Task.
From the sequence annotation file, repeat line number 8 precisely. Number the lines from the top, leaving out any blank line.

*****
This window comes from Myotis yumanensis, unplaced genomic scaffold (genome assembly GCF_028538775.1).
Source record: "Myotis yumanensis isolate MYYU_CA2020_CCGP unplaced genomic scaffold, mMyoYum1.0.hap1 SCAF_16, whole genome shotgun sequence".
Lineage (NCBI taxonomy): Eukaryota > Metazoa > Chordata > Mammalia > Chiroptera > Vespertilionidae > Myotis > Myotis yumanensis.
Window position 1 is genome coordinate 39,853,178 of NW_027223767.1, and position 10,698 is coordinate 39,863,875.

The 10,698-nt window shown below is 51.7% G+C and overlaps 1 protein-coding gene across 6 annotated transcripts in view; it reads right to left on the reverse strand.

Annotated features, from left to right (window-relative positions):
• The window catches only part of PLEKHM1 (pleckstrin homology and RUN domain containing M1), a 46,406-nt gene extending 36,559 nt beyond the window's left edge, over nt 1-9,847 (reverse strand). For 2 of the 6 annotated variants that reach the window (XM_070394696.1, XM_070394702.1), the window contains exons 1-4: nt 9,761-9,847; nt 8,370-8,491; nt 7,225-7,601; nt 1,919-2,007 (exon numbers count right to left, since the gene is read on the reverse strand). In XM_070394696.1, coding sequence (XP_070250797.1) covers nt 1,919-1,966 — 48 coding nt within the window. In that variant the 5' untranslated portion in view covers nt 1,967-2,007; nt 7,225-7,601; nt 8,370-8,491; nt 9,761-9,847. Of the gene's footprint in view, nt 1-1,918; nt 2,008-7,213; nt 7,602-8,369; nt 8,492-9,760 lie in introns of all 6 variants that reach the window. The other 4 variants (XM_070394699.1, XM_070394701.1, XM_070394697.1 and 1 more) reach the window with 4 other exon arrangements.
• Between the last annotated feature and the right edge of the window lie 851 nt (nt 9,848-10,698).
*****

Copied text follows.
• Between the last annotated feature and the right edge of the window lie 851 nt (nt 9,848-10,698).